Style includes the words, phrasing, and literary devices an author uses. It is what gives a writer a distinctive voice, and it sets the tone or mood of a piece of writing.
The opening paragraph of the novel typifies Dickens' ornate style of writing, with a long, paragraph length sentence of many clauses, punctuated by semi-colons. This establishes Dickens as a Victorian writer and is a style that might be considered archaic today:
Among other public buildings in a certain town, which for many reasons it will be prudent to refrain from mentioning, and to which I will assign no fictitious name, there is one anciently common to most towns, great or small: to wit, a workhouse; and in this workhouse was born; on a day and date which I need not trouble myself to repeat, inasmuch as it can be of no possible consequence to the reader, in this stage of the business at all events; the item of mortality whose name is prefixed to the head of this chapter.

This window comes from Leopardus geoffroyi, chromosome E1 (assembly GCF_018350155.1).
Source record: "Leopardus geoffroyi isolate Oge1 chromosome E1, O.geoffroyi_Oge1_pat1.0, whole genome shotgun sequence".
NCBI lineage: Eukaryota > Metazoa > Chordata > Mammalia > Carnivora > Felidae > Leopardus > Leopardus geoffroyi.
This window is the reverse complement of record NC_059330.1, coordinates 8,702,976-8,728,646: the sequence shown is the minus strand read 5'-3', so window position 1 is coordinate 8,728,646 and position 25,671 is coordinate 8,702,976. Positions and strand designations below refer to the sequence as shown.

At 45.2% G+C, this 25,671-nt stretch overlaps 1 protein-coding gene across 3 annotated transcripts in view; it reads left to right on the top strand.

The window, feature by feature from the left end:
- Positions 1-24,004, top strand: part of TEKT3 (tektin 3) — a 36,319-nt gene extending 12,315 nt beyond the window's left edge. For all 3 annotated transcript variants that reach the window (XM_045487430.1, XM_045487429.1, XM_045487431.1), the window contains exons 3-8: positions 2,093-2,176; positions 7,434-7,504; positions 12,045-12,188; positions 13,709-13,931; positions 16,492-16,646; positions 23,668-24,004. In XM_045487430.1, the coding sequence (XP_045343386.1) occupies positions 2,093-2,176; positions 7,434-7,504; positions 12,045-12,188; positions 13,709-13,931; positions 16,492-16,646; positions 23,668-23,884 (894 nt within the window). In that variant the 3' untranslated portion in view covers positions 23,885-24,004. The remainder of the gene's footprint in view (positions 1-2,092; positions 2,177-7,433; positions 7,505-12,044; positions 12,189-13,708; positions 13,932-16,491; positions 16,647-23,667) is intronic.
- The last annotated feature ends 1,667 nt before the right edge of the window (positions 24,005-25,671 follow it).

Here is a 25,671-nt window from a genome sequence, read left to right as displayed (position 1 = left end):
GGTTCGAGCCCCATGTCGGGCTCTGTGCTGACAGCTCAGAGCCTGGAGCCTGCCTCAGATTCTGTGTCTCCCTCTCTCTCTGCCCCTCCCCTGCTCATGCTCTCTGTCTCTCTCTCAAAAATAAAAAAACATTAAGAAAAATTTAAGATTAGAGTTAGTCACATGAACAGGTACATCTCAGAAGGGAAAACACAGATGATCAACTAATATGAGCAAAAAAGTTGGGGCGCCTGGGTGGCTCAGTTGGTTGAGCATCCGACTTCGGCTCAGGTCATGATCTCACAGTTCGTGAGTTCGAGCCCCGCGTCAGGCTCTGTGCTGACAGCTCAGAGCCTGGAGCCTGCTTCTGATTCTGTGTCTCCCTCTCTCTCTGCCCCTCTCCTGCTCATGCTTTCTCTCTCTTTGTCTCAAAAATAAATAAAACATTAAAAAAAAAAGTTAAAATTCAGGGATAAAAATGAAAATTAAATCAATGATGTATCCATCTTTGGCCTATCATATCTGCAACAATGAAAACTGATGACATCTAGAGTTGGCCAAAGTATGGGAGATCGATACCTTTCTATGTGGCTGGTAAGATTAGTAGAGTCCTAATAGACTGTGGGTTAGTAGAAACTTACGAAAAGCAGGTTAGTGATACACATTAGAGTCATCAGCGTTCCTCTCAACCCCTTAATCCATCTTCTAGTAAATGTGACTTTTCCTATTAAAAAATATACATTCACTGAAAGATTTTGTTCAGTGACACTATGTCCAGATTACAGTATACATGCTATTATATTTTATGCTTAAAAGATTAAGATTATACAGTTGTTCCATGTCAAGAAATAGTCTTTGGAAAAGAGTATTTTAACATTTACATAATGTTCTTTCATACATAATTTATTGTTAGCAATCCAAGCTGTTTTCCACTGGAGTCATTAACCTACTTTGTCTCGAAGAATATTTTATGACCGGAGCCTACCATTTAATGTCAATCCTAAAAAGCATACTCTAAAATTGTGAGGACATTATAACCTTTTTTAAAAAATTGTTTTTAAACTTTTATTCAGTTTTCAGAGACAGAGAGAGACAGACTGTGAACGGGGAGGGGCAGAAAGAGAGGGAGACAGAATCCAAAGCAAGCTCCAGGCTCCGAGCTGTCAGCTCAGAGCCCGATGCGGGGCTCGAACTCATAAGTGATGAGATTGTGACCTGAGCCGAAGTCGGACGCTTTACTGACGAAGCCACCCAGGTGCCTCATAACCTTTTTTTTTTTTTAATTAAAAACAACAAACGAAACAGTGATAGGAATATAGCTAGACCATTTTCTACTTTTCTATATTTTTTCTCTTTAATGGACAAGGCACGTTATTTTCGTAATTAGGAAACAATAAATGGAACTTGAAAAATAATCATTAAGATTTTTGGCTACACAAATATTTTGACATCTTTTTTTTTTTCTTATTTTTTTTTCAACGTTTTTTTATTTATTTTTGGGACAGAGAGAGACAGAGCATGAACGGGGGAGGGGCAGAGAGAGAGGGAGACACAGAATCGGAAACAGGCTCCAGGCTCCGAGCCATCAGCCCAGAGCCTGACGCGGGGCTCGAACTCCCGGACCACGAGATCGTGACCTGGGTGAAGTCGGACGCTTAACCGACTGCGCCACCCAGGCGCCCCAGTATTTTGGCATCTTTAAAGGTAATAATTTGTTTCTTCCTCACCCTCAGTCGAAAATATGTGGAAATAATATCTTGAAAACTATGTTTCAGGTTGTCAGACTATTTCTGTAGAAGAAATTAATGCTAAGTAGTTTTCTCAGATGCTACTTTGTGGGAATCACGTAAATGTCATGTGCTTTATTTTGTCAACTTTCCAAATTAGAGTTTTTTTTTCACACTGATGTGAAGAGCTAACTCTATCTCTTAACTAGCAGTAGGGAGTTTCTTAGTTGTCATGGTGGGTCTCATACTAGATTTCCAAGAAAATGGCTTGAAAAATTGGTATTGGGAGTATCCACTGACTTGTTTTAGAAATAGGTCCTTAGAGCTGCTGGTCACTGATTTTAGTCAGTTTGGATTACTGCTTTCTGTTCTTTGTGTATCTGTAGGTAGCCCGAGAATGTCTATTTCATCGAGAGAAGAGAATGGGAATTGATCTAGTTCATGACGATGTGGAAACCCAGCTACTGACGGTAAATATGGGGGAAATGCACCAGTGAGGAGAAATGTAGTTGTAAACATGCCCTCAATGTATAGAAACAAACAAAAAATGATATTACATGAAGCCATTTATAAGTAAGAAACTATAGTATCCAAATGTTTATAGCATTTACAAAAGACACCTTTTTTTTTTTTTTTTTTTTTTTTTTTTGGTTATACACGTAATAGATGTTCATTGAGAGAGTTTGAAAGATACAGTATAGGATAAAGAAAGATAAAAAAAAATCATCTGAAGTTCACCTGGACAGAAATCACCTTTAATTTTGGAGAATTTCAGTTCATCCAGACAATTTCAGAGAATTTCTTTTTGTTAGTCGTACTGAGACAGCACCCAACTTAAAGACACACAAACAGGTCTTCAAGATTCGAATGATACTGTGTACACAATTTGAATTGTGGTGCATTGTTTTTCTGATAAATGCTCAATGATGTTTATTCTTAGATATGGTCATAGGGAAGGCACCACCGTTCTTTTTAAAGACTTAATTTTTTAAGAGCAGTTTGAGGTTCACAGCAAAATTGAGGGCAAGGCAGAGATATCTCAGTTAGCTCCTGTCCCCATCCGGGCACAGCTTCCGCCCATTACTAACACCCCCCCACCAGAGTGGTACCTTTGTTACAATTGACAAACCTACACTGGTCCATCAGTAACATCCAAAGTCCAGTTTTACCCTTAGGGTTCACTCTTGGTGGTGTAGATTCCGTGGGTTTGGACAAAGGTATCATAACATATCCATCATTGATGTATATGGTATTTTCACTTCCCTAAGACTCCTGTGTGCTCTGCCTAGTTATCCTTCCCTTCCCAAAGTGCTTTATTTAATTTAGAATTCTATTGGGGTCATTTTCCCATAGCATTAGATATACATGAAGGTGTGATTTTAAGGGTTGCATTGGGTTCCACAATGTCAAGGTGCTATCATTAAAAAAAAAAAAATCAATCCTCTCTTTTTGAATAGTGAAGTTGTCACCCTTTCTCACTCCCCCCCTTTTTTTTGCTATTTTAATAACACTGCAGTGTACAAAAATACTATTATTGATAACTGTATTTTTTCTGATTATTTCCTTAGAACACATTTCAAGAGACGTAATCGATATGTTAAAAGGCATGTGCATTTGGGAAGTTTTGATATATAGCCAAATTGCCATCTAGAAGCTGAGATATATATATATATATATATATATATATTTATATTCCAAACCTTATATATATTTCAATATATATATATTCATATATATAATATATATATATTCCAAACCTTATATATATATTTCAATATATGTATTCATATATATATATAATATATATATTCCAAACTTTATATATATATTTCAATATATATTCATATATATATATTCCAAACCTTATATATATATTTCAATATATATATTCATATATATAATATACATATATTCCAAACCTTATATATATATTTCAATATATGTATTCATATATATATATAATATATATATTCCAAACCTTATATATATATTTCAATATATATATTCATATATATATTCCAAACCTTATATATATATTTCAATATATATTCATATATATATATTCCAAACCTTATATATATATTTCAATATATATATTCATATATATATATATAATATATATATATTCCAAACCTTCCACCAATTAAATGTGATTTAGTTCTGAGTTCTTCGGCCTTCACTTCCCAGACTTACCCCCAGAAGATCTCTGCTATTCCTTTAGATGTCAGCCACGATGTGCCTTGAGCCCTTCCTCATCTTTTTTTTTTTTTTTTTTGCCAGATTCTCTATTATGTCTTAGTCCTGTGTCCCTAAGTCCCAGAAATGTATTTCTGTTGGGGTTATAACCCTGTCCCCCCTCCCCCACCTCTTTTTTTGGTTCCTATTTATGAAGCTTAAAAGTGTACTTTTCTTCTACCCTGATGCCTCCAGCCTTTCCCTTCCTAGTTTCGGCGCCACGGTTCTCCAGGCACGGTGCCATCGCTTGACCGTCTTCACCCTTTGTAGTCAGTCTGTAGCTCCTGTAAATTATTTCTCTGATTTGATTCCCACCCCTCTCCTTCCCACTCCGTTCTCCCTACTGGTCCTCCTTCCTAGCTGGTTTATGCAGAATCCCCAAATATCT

The narrative voice in the passage above is...
(The entire section contains 3 answers and 879 words.)